‘Hairy Viking’, 34, judged too young to see Trainspotting
A 34-year-old “hairy Viking” was turned away from Mareel last night – because he was deemed not old enough to watch T2 Trainspotting.
Company director Steven McKimm was on a rare night out with his fiance Joanne Nicol and have travelled from Mossbank to Lerwick to see the blockbuster.
But their plans were scuppered when Mareel staff doubted whether Steven was old enough to see the 18-certificate film. Because he did not have ID to prove his age he was refused entry.
He said he thought the duty manager was joking at first. But it soon became clear she was sticking to the venue’s “strict Challenge 25” policy.
“She was adamant,” said Steven, who runs a shotblasting and industrial painting firm which does work at the Sullom Voe Terminal.
“I actually thought it was a wind-up. I was waiting for Jeremy Beadle.
“I have got a big stupid beard for the [Delting] Jarl’s Squad.”
Steven was with Joanne and her brothers Marc Sherwood, 34, and Sean Nicol, 22. They had even told Sean to take ID because he looks young.
Sean was asked to prove his age, but bearded Steven never thought he would fall foul of the rules. And he did not have any photographic ID with him.
He recalls Joanne saying “I didn’t think my 34-year-old Viking would need ID” to the door staff.
Even so, they would not budge and Mareel would not refund the ticket, saying their policy is clearly advertised.
Joanne was left raging at the way the incident was handled. She and Steven have a 14-month-old boy Harrison and had arranged a babysitter so they could see the film.
When it was explained Steven did not have ID the duty manager stood her ground.
Joanne said: “I think she realised she was being a bit ridiculous but couldn’t back down. Because she had committed to this she had to follow it through.
“My partner’s mum has a pub so we understand Challenge 25 for the likes of my brother because he does look very young.”
She said the whole situation was “ridiculous” and spoiled their evening.
“I was enraged. We have a young baby and it’s the first time we have been out in ages. I thought I’m not letting this rest, this is ridiculous.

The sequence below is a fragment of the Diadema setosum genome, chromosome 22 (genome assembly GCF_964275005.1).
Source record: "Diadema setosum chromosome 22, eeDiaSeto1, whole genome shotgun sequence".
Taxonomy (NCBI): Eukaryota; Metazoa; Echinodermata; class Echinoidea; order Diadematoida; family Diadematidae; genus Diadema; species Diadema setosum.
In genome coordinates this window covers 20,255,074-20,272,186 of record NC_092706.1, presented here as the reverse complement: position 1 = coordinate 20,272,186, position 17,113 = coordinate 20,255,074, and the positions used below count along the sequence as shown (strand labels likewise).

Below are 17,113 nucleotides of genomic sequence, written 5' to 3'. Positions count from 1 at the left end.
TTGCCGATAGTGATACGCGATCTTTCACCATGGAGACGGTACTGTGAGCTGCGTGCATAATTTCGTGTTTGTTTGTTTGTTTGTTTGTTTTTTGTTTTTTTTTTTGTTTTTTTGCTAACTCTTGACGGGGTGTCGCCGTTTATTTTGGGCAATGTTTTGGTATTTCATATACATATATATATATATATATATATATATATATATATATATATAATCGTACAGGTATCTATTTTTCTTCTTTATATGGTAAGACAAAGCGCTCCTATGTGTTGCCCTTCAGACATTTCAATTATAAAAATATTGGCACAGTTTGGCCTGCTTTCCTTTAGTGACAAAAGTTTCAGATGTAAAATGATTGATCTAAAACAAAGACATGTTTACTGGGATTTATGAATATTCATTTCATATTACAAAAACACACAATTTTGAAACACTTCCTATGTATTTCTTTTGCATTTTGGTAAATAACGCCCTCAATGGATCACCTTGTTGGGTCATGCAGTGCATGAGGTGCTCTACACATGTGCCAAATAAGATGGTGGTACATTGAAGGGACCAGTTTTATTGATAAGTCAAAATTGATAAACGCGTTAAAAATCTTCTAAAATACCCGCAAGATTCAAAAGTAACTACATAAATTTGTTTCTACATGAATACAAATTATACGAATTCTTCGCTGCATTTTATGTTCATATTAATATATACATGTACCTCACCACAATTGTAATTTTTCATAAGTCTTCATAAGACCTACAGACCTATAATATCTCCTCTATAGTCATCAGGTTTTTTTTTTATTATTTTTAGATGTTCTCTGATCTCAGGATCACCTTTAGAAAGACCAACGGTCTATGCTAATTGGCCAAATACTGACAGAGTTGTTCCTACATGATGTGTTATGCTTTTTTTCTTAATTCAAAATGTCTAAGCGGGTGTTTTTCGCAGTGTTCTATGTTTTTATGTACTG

“Everyone was looking.
“He’s going to be a Viking in the Brae Up-Helly-A’ and he looks older than me.”
Steven decided to make the best of a bad job and went to the Mareel bar for a couple of beers – which were bought without the need for ID.
He said: “It was happy days. I won’t be seeing the film though because I think it was the last showing.”
Joanne posted a photo of Steven with his pint on Facebook, explaining what had happened. Scores of comments have been left supporting Steven, but Mareel remains steadfast.
The venue left a comment which read: “Hi Joanne, I’m sorry your fiancé was unable to get into Trainspotting 2 due to lack of ID.
“Our staff are legally required to ask for proof that you are old enough to watch an age restricted film if they have any doubt. We follow the Challenge 25 policy here at Mareel, so we ID anyone who appears under 25 for 18 films.
“These decisions have to be made on the spot by the staff as without ID there is no other accurate way of telling age – last night the cinema staff believed him to be under 25, whereas the bar staff were happy he was over 25, in each case staff were just doing their job.
“I’m sorry this affected your evening but we have no choice but to fulfil our legal obligations – so please, please anyone who is under 25, or may look under 25, make sure you bring ID with you, we don’t like having to turn anyone away. Esther (Marketing).
That message was repeated this morning by Shetland Arts marketing manager Lauren Doughton who told The Shetland Times judging someone’s age was “really subjective”.
“The member of staff thought he was under-25 and we absolutely support that.”
She said that Steven’s beard would make no difference to making that decision. “There are plenty of hairy lads walking around, it’s that time of year.”